Not only are leaves a great source of protection and nutrients for plants, but they are extremely easy to mulch, as well. If you don't already have them knee-deep in your yard by the time you begin, you can easily shred leaves for mulch by running your lawn mower over them and collecting them in the grass bag. If you have more than your mower can handle, you can also rent shredders at many nurseries and tool shops (this is what we'll likely be doing, though I also think if we went out early and often next fall with our mulching mower, we might be able to keep the piles from getting too big for us to handle).

Once your leaves are chopped up, you can spread them right on your garden beds and plants as-is (not too thick, please, or else you'll choke your poor babies!). I read that gardeners in the Pacific Northwest in particular often find they can extend their winter vegetables through the entire season if they put a layer of warmth-storing mulched leaves around their plants. Wow! Keep in mind, though, that decomposing leaves are likely to rob your soil of some of its nitrogen. So, if you use leaves as mulch like this, you will want to fertilize your soil in early spring with a slow-release nitrogen fertilizer to try to reestablish a good balance of nutrients in your dirt.

Composting your leaves is even better for your yard, though most sites I read suggest letting them cook for at least two years before using them. It sounds like it's worth the wait, though -- apparently leaf mold turns into a fungus-rich compost that can retain 3-5 times its weight in water, making it even better than peat moss when it comes to keeping your plants moist. Sweet! You need a lot of leaves to make just a little compost, but if you've got the quantity and the patience, it sounds like an even better way to go. I've been interested in trying composting ever since we bought our house a couple of years ago, as we have a really great out-of-the-way spot for a heap or bin. Now that I know it might make it even easier to deal with our leaves each year, I think it's definitely time to start looking into how to get started. So, keep an eye out for a blog post on composting, coming soon!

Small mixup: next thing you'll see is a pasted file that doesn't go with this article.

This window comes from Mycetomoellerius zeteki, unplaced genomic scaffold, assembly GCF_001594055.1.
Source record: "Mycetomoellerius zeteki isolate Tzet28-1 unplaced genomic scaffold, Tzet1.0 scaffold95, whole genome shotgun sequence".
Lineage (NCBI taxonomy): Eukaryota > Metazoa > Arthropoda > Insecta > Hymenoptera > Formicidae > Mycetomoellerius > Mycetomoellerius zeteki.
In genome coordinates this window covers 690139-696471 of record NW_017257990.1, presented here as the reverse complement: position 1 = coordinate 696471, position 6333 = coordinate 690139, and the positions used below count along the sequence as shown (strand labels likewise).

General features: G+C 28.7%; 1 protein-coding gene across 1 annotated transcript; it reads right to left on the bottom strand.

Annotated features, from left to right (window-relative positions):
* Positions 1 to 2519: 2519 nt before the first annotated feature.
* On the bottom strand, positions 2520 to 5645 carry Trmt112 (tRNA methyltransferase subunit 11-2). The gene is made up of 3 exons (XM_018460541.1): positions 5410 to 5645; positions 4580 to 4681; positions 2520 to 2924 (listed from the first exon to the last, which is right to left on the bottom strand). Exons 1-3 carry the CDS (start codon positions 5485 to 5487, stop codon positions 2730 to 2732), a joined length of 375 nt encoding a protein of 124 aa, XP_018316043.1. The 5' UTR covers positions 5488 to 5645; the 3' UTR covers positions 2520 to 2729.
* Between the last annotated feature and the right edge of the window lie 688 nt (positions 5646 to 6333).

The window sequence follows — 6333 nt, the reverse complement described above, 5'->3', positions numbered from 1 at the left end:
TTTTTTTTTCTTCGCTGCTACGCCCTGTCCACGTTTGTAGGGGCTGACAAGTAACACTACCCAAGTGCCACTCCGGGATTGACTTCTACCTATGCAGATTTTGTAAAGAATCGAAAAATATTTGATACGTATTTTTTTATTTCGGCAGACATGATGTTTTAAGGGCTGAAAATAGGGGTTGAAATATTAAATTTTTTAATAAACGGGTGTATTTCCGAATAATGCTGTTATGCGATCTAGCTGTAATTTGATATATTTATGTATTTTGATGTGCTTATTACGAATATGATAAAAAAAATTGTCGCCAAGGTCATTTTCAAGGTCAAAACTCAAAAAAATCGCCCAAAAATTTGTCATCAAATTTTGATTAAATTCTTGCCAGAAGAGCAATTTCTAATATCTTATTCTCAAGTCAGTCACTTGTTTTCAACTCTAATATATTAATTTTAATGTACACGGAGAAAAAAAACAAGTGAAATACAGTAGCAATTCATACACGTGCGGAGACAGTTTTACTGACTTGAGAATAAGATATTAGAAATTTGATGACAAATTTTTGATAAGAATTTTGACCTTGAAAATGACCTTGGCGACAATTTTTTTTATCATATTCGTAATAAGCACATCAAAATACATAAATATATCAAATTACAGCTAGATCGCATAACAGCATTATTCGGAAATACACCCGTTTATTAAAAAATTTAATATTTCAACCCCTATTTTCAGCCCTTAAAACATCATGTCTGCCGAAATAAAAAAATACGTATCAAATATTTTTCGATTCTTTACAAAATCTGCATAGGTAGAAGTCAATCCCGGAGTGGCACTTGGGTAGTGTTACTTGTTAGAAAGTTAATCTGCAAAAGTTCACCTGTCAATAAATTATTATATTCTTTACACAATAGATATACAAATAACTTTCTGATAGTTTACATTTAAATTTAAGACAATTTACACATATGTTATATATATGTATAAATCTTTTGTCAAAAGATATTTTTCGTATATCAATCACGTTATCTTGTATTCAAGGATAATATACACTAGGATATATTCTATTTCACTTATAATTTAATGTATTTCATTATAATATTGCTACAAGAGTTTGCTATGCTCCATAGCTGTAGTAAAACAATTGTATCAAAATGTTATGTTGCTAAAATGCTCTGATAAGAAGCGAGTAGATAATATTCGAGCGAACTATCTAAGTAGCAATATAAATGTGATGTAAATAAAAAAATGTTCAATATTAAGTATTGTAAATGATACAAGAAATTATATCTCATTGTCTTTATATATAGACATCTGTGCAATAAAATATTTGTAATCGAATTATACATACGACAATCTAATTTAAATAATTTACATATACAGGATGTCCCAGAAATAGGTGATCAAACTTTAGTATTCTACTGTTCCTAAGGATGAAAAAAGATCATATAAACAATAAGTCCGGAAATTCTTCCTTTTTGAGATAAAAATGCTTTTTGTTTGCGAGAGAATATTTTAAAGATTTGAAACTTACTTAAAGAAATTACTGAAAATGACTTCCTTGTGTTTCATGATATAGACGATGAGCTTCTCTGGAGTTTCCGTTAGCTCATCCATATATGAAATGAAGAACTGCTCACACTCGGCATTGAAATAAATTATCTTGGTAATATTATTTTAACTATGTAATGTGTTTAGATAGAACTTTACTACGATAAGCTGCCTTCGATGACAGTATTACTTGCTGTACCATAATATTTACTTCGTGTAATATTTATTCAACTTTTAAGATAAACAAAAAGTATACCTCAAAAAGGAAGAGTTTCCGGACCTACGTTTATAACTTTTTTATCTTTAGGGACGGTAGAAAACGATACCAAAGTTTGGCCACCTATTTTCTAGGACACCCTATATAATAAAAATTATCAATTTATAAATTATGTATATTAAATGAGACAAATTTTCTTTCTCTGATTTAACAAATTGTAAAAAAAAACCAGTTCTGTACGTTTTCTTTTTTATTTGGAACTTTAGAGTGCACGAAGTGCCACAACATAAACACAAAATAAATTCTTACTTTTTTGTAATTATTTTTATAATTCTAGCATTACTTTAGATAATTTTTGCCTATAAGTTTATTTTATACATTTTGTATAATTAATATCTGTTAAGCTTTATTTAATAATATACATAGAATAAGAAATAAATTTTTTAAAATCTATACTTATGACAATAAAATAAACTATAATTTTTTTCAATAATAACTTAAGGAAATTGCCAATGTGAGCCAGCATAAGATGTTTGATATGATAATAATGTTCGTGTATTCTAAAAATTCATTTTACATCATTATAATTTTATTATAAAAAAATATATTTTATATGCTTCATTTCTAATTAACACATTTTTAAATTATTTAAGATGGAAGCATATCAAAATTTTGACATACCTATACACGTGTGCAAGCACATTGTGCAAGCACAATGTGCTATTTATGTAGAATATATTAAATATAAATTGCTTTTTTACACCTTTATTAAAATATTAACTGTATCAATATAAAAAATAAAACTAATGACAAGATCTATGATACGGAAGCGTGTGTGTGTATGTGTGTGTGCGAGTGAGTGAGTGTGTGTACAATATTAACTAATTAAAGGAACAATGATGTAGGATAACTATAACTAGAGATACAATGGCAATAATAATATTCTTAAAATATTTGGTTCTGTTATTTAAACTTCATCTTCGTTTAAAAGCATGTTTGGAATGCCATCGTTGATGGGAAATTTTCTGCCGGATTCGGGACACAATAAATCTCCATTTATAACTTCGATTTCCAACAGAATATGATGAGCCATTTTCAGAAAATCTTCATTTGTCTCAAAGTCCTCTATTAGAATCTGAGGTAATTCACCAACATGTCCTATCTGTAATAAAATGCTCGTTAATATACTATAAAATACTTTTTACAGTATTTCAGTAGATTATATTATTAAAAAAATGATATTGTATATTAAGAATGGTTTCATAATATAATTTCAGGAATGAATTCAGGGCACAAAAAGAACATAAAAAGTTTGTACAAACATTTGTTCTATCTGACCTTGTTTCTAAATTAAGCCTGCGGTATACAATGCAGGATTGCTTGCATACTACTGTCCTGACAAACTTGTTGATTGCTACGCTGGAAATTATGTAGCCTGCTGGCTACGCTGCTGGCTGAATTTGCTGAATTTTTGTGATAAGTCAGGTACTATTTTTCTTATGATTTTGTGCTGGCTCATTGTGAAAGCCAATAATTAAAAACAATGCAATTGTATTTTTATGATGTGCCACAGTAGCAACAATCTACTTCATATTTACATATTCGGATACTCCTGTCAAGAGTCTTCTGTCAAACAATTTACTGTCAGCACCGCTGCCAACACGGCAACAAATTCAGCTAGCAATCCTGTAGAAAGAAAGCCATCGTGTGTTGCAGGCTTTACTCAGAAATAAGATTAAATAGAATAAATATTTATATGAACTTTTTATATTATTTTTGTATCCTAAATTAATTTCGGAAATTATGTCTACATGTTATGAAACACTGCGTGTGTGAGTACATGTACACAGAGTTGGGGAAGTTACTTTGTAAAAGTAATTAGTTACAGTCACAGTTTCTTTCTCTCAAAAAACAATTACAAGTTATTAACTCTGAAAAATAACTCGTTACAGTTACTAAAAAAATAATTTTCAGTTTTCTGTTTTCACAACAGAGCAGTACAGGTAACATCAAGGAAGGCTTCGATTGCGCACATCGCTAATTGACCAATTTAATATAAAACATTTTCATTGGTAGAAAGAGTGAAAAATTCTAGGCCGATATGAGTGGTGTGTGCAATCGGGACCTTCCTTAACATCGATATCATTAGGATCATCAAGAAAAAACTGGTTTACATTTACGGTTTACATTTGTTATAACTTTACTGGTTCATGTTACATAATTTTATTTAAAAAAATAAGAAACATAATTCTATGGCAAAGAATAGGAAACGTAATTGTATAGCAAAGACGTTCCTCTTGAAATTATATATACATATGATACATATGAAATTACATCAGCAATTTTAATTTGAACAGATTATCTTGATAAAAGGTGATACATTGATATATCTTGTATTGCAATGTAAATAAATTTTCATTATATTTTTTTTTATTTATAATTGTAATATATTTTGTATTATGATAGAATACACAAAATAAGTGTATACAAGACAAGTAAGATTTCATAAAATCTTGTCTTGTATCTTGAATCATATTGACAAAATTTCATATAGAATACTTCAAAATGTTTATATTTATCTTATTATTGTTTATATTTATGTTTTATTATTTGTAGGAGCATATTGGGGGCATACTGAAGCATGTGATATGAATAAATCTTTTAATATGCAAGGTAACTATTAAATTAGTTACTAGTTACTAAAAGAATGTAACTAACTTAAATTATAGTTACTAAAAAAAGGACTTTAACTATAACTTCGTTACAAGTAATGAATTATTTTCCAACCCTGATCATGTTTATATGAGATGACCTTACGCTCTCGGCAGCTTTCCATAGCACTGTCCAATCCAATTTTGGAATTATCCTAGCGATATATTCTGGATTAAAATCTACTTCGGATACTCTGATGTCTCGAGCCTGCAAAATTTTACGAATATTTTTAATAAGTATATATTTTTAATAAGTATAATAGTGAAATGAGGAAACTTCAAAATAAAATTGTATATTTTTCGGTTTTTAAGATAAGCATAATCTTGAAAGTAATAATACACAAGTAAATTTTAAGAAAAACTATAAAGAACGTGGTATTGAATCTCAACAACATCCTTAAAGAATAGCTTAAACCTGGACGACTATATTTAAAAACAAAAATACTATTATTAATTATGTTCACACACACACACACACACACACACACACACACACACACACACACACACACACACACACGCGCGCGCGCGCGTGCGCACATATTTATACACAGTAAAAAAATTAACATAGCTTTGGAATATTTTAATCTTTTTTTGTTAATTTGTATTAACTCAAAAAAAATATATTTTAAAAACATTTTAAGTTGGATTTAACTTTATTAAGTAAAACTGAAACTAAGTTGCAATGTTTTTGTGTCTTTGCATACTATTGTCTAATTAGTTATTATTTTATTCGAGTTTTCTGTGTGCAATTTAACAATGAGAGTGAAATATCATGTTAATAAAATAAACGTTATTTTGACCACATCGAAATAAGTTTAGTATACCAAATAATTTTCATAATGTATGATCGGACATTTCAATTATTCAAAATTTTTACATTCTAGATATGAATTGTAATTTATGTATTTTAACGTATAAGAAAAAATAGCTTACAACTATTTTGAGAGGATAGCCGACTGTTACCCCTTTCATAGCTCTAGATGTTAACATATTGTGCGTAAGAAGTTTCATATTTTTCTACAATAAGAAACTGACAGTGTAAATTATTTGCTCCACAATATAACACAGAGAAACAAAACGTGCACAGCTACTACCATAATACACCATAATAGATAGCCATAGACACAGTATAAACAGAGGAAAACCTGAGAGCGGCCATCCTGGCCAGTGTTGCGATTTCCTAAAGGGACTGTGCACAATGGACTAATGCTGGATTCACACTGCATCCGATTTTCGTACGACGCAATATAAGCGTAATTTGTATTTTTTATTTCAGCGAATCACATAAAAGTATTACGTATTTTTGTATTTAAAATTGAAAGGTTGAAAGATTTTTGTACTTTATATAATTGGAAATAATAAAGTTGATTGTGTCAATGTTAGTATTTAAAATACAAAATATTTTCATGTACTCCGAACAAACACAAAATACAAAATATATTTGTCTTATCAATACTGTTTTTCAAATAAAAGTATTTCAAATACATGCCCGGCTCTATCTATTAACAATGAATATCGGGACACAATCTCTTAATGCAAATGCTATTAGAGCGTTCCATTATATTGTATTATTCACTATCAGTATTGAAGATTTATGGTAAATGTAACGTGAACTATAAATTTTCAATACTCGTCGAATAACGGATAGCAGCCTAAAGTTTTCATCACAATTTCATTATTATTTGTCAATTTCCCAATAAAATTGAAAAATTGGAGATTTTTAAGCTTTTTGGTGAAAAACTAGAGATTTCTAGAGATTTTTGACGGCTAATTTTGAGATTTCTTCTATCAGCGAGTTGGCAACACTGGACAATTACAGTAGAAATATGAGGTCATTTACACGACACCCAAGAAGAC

In the meantime, it looks like the sun might come out up here in Seattle this Saturday, and it hasn't rained since The Flood of Ought-Seven last Monday, so I might attempt a little mowing and mulching tomorrow. We'll see how it goes!

Got any tips on using leaves as mulch, or favorite "get started with composting" web sites to suggest? Hit the comments, y'all! Your resident newbie (um, that would be me) needs all the guidance she can get!


Janet said...

*Blush* Thanks for the compliment.

19 bags of leaves? I'm jealous! I have to import mine from our church. I've also been known to steal bags of leaves from the curb the night before yard debris pickup. One bag even had some hacked-up bergenia in it, which are still growing happily in my yard two years later.

Meg said...

Well, you DO live in Portland, which we drive through every time we go visit my parents (they live in Salem). Next year, we'll load the car up with all 19 bags and leave 'em at your place! :)